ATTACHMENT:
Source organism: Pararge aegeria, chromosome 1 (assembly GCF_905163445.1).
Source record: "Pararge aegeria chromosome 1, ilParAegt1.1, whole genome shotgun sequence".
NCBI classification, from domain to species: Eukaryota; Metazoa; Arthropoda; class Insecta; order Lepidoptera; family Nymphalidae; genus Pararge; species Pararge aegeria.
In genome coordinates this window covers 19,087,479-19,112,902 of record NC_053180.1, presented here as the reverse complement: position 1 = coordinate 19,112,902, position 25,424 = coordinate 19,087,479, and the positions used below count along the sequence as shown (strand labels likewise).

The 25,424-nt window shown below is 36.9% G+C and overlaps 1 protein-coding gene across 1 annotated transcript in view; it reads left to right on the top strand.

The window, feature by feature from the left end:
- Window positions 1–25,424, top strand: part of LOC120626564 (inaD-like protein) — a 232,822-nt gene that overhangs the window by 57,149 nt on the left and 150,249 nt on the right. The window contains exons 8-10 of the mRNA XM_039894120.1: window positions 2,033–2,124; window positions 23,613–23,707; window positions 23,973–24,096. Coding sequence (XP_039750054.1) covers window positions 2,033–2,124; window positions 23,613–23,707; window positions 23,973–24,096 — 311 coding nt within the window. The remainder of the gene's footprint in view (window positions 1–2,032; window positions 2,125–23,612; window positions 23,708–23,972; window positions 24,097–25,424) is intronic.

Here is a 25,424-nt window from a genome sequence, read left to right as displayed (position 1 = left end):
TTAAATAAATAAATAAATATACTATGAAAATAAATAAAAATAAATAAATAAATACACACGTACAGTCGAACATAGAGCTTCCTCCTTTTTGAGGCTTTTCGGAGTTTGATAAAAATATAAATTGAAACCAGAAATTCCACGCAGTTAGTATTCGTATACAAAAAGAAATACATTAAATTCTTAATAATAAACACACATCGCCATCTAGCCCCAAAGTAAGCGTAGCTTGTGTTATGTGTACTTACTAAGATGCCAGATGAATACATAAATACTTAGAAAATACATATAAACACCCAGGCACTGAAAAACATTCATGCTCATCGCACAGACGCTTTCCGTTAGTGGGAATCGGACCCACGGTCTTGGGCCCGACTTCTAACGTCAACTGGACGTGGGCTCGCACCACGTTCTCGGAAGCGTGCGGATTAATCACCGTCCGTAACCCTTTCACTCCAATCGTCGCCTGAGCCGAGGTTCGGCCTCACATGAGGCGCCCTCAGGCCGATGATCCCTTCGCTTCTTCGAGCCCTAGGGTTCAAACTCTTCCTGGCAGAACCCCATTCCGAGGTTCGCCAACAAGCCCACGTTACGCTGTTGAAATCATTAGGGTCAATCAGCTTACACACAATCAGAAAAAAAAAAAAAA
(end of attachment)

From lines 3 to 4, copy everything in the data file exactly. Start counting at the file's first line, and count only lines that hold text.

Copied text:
NCBI classification, from domain to species: Eukaryota; Metazoa; Arthropoda; class Insecta; order Lepidoptera; family Nymphalidae; genus Pararge; species Pararge aegeria.
In genome coordinates this window covers 19,087,479-19,112,902 of record NC_053180.1, presented here as the reverse complement: position 1 = coordinate 19,112,902, position 25,424 = coordinate 19,087,479, and the positions used below count along the sequence as shown (strand labels likewise).